As parents, we see our children deal with disappointment. We watch as our son is the last chosen for the kickball team at recess, we watch as our daughter is shunned by the kids on the playground, we hear our children being called names by other children. We hug our children, hold them close, and use carefully chosen words to ensure they are strengthened for the next time it happens. We work diligently to build their self esteem, giving them the tools they need to stand stronger and firmer in the face of disappointment for the rest of their lives.
What happens, however, when our words are not strong enough? What happens when no matter what we tell them, they choose to believe otherwise? Children, especially those with special needs, may not hear the positive words we tell them, but instead dwell more on the negative words, feelings, and emotions. As a parent, how do we handle that?
One of the most heartbreaking things that D has said in therapy is that he believes the girls don’t love him. He justifies his thinking with, “But I am mean to them. I hit them. I act ugly to them.” and so on. His belief is so heartbreaking, in fact, that he would tell them, “Say, ‘I don’t love you!'” If they said, “I love you, D.” He would hit them, yell at them, and threaten them. I would tell him they love him, so let them say it. They would say, “but we do love you, D.” When all was said and done, they were conditioned by him to say, “I don’t love you, D.” when they wanted to tell him they love him.
We have talked about this a lot in therapy and when the situations arose. He now lets them say they love him and most of the time, he’ll say, “I love you too!” The music to my ears with those words…Beautiful! However, he does still have doubt. He does still say occasionally that he knows they don’t love him.
In order to show just how much they love him, I have decided to share with you (and his therapist so that she can share with him) a few stories that show how much they do love him.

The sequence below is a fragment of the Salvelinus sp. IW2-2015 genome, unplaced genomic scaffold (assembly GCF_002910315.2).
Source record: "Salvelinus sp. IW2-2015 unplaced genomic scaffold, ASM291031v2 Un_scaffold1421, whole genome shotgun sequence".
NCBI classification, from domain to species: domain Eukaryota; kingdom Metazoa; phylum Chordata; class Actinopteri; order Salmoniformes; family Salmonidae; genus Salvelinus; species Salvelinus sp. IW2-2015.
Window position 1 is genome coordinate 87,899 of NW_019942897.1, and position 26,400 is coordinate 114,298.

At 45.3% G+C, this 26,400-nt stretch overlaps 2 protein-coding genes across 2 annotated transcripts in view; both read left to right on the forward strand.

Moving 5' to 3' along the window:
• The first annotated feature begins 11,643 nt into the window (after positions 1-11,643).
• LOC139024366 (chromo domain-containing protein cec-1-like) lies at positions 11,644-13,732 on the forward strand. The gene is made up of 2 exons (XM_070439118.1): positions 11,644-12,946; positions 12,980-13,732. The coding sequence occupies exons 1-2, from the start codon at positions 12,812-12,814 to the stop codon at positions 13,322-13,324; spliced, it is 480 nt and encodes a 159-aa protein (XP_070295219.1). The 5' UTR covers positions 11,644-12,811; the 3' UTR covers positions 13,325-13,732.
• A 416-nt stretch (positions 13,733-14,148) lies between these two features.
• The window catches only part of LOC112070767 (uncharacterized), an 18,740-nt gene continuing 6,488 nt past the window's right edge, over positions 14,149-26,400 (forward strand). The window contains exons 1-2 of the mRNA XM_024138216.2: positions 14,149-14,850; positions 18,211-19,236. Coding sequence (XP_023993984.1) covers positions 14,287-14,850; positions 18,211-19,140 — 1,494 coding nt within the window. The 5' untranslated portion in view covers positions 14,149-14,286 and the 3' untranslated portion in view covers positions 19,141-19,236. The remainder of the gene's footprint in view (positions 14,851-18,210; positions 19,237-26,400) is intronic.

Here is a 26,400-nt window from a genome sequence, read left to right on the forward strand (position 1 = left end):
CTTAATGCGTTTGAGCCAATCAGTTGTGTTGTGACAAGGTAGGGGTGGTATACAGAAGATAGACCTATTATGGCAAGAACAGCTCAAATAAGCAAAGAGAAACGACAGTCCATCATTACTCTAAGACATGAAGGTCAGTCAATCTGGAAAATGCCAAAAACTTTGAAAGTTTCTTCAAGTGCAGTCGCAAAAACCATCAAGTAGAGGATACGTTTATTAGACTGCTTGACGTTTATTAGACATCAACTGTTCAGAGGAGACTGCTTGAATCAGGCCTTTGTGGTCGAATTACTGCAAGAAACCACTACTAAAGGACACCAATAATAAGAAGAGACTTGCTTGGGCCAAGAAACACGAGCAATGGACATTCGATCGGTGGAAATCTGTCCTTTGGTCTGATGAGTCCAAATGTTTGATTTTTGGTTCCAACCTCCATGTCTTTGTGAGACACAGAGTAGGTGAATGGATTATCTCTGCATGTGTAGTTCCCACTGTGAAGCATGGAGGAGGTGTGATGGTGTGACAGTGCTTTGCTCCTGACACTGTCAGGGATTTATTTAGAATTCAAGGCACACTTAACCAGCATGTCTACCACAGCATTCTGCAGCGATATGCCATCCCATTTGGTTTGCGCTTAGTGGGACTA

Easter Sunday we were on our way to go visit him. The girls had asked to stay with Grandma & Papa, so Daddy buckled them in the car and told them goodbye. I leaned in and hugged and kissed each girl good bye and asked, “Spike, Is there anything you’d like me to tell D?” She started the sniveling that comes just before sobbing and said, “Please tell him that I love him and I miss him.” I nearly lost my own tears. I kissed her and backed out of the car. I took a couple of seconds to regain my own composure and asked, “Pouty, is there anything you want me to tell D?” She said, “Tell him I miss him and want him to come home.” I kissed her and looked up. Spike had tears rolling down her face. I asked what was wrong, she said, “I love my D.”
Yesterday the girls were playing with a toy phone. Spike said, “Oh look, it’s time to call my D.” She said, “Hey, D! How are you? How has your day been? Are you having a good day?” (all with the same enthusiasm she would have if she found out we were taking her to Chuck E Cheese) She gave Pouty the phone who said, “Hey, D! I love you! I miss you!” The next time they played, I ‘talked’ to D and told him I love him and miss him. Then, Spike took the phone and said, “I love you and miss you, D. Yeah… Yeah… Ok, go around to the front. There is an ambulance there, it will bring you home!” Once again, I nearly lost it.
Today, a couple of times out of the blue I looked up to catch Spike watching tv with wet eyes. I asked what was wrong and one of those times she burst in to tears and said, “I miss my brother so much, Mommy! I love him and I want him to come home!”
These girls think their big brother hung the moon. They talk about when he comes home, they will get to play xyz with him. They talk about how much they miss him, love him, etc. It is so heartbreaking to know that their safety is one of the things that helped us make our decision about his placement, but that they are also his biggest supporters. We all miss him and love him.
I pray that through therapy, he will come to know and trust that the love is genuine.